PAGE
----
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We have our 34 month old son enrolled in a church mother's morning out program. He attends one day a week from 9am to 1 pm. We have decided we would be responsible for stopping by and doing his standard blood check as we live right up the road AND he is only going one day a week. He has only attended two times and we are having a problem with low blood sugars (70 first week, 50 following week).

Both times when I walked into the room I could tell he was low, but even with giving the staff (it is a 1 - 4 ratio in the class) a handout on signs of lows, talking with them, there is no way they would of caught this until he was falling asleep. Unfortunately our son doesn't display any obvious symptoms until he is falling asleep, or just plain falls over. Both teachers told me they couldn't tell he was low. They are doing their best, and I can't expect them with all that goes on to keep 100% attention on our son. But I also worry about someone getting to him after the fact, when he is sleepy, and he can be hard to get juice down him.

I treated him both times with juice, and checked 1/2 hour later. He did not come up much, so I am glad I did not let him stay. He has the same activity level at home, going outside after bfast, snack and running around like crazy.

We want to treat him like a normal kid, but we worry because he can't yet communicate with us about lows and highs. We have had excellent A1C's and good control as we can keep an eye on him, and do extra checks if needed. Stopping by a lot at pre-school defeats the purpose of sending him. We don't want to get a call after the fact when he is passed out.

Here are our questions:

  1. Is he too young to be in this pre-school without being able to communicate effectively?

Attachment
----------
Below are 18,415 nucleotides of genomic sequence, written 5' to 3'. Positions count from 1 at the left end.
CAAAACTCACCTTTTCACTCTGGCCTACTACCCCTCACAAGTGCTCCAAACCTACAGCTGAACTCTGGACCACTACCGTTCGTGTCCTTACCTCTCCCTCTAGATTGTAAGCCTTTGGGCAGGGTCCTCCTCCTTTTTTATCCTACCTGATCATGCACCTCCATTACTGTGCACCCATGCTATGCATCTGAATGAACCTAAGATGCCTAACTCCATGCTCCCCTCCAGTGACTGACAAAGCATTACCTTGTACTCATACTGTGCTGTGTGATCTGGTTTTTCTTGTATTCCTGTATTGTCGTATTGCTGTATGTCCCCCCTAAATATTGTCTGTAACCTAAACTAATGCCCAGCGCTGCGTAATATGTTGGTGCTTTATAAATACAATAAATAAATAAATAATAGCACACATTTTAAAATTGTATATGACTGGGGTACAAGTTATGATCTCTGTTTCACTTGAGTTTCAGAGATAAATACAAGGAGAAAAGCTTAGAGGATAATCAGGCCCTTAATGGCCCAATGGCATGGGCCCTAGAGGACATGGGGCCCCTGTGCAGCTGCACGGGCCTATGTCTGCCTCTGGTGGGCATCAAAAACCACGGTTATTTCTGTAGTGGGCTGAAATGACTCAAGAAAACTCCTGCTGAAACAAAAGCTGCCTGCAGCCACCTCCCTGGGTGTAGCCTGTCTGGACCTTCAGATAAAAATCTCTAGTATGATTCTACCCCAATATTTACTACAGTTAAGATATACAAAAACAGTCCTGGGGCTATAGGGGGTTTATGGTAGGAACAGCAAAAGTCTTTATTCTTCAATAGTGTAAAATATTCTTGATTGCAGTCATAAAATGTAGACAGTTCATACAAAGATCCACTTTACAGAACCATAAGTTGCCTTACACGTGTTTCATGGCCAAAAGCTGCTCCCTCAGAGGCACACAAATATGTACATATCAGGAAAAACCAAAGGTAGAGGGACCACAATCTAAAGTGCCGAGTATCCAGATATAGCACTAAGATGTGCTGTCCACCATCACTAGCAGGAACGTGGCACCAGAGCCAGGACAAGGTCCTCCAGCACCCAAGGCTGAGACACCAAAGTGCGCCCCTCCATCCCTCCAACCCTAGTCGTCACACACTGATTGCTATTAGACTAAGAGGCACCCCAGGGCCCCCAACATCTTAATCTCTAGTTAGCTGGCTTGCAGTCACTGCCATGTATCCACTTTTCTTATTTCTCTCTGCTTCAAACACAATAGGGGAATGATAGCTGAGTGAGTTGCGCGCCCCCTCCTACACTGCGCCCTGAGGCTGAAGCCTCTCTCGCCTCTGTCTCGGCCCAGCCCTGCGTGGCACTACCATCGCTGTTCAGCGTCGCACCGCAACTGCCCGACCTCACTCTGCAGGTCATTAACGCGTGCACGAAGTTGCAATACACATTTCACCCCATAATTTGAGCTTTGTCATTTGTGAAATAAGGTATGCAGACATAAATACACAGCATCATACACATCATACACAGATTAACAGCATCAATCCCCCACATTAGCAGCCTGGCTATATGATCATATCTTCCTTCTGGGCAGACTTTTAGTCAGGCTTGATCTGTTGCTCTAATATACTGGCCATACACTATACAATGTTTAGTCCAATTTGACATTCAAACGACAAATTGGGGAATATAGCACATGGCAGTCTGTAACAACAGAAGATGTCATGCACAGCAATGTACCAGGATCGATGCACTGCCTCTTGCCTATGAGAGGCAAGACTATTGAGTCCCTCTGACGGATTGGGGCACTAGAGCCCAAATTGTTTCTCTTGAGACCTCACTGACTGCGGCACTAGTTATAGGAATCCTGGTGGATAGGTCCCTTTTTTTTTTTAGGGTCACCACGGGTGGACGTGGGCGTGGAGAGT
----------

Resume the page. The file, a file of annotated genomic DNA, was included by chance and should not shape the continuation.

2. What else can we change?

We do not want him to be too high as he can be cranky and hard to deal with. We can control the insulin and snacks, but the excitement is totally out of our control and we believe it plays a big factor in this equation. He is also a very, very active little boy, and is always on the go.


All the parents of pre-school diabetic children that I know worry about the same things you do: how can you prevent lows and what if the nursery staff doesn't recognise that your child is low?

In fact you have already provided the answers to your own questions. I agree that excitement is the ingredient that is different on the mornings he goes to nursery. He may also be a bit more animated. It would be a great pity to withdraw your son from pre-school because of diabetes and I would discourage this. Perhaps all you need do is reduce his insulin and give more starchy food on the appropriate mornings. If you just go on providing gentle support for the staff rather than offering to make all the decisions for them, they will be more willing to participate in your son's care. It is particularly important that you support them if they feel he's low and give him some extra sugar without proving it with a blood test. Time and experience are the most important commodities here. Hang in there.


Original posting 29 Sep 96


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Last Updated: Tuesday April 06, 2010 15:08:52
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